Mayssa Fattouh: How concerned are you by the ongoing discourses on contemporary art practice and the market, is this integrated in your artistic process?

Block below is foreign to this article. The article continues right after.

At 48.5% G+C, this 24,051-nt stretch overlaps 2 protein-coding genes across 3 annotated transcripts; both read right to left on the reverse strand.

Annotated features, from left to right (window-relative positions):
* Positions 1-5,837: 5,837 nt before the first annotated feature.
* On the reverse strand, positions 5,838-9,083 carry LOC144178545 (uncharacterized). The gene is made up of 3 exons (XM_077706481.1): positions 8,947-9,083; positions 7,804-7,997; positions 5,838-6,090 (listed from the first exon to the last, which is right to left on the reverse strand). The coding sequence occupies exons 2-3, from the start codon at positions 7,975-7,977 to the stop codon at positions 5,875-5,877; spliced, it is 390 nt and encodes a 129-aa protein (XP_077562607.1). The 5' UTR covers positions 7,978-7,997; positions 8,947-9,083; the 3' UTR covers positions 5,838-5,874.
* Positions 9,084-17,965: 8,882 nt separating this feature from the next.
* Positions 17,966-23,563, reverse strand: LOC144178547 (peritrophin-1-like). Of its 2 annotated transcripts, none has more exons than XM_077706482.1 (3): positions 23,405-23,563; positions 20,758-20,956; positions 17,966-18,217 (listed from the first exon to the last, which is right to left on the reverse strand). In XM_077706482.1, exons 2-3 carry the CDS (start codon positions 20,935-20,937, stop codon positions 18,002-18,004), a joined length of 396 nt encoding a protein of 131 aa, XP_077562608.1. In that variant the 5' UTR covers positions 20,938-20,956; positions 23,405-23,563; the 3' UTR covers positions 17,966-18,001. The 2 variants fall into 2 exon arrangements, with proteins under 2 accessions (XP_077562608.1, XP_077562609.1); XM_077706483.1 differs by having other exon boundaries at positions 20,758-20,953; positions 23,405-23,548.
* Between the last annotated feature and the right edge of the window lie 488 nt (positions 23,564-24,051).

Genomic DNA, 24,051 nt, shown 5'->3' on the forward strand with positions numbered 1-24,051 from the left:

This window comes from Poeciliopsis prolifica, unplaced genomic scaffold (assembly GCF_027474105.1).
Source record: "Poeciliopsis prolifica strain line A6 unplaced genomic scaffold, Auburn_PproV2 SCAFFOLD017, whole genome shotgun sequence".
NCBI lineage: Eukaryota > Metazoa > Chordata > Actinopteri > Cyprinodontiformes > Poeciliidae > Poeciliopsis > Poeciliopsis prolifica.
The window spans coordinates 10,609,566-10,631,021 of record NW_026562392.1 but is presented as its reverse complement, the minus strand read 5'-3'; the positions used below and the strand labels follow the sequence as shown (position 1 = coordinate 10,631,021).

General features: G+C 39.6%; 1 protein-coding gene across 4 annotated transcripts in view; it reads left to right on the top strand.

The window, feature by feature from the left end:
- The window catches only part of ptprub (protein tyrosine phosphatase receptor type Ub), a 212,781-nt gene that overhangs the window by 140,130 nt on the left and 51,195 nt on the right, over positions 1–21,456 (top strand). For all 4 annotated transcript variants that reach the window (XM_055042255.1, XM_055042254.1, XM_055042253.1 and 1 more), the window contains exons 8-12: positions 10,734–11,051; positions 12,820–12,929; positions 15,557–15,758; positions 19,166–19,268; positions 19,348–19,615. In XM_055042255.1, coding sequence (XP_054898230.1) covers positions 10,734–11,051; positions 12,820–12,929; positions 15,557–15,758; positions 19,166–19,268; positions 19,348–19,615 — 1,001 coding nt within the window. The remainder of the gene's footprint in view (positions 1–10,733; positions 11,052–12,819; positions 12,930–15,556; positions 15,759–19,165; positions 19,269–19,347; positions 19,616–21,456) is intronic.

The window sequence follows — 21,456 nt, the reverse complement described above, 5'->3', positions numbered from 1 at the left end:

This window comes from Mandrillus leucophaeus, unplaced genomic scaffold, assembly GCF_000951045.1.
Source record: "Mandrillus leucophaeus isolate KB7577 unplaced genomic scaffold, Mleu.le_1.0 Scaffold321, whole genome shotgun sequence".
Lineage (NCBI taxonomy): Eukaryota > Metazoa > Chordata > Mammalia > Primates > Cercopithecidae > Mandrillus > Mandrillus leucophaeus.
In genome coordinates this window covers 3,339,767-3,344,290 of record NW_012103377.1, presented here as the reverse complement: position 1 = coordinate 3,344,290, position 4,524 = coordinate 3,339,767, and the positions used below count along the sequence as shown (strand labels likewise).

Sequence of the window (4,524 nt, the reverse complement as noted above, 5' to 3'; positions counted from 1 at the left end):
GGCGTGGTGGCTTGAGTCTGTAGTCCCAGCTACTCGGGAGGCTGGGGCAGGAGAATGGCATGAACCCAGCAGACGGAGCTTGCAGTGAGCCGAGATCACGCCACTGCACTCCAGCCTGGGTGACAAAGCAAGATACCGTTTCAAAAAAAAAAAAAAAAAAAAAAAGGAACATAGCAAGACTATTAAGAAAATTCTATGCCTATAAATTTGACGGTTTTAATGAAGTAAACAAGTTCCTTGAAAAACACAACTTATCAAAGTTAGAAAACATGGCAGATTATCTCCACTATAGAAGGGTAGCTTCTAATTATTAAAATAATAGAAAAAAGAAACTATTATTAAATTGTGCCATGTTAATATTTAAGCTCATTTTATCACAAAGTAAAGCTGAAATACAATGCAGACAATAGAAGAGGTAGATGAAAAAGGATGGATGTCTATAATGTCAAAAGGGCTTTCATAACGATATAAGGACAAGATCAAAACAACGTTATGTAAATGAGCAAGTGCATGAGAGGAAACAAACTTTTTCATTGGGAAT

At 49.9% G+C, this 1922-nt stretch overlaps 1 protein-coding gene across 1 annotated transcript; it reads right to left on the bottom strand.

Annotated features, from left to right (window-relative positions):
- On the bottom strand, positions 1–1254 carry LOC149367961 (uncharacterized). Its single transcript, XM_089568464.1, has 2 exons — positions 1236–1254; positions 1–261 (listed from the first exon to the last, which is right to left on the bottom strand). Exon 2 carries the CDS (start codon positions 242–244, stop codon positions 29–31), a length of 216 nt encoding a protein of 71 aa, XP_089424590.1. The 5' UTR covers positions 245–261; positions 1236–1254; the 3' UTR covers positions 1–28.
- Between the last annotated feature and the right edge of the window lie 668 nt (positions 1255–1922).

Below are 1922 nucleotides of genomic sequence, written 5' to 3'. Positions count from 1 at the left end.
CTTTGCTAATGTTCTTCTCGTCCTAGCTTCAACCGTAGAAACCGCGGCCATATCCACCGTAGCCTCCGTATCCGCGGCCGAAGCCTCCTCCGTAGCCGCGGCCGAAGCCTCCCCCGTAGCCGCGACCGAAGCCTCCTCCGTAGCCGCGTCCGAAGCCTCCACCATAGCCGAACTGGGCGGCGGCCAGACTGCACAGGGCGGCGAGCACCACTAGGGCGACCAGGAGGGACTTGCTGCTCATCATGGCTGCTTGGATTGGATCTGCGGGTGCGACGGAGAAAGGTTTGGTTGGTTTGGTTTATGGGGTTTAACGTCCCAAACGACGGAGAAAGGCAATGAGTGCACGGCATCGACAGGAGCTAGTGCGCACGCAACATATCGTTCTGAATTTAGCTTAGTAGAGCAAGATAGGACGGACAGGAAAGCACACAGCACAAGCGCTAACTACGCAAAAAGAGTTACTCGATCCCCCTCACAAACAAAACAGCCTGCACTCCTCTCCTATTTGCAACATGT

Hale Tenger: My practice moves simply on the basis of my gutfeel,in other words I don’t care about the flow of the trends or the market. I especially don’t like repetitiveness in my work, so with each project it is almost like starting from scratch. It is a very painstaking process that is to find and settle on something that feels right. I take great pleasure in reading an in depth text written on one of my works, especially a creative essay which allows me to think and contemplate in new dimensions in relation to my work. However, I do not create my works through that path, but enjoy when those relations are brought into light by a theoretician or writer after the completion of the work. Literature, music, politics, social and psychological engineering nourish me more. I’ve always carried a feeling of keeping a distance from the art world. Concerning the market, I don’t care about it at all in terms of my production. Obviously it makes me happy to know that my works are part of collections but it remains on the level of a financial satisfaction rather than an influence on my production. I cannot stand visiting art fairs either; it is a suffocating environment for me. The idea of showing a large number of works of various artists cramped together is a crucial problem with the biennials just as well. It is unfair and works against the viewer, the art works and of course the artists. I believe one needs to spend time to see and experience them properly instead here visitors become nothing but scavengers.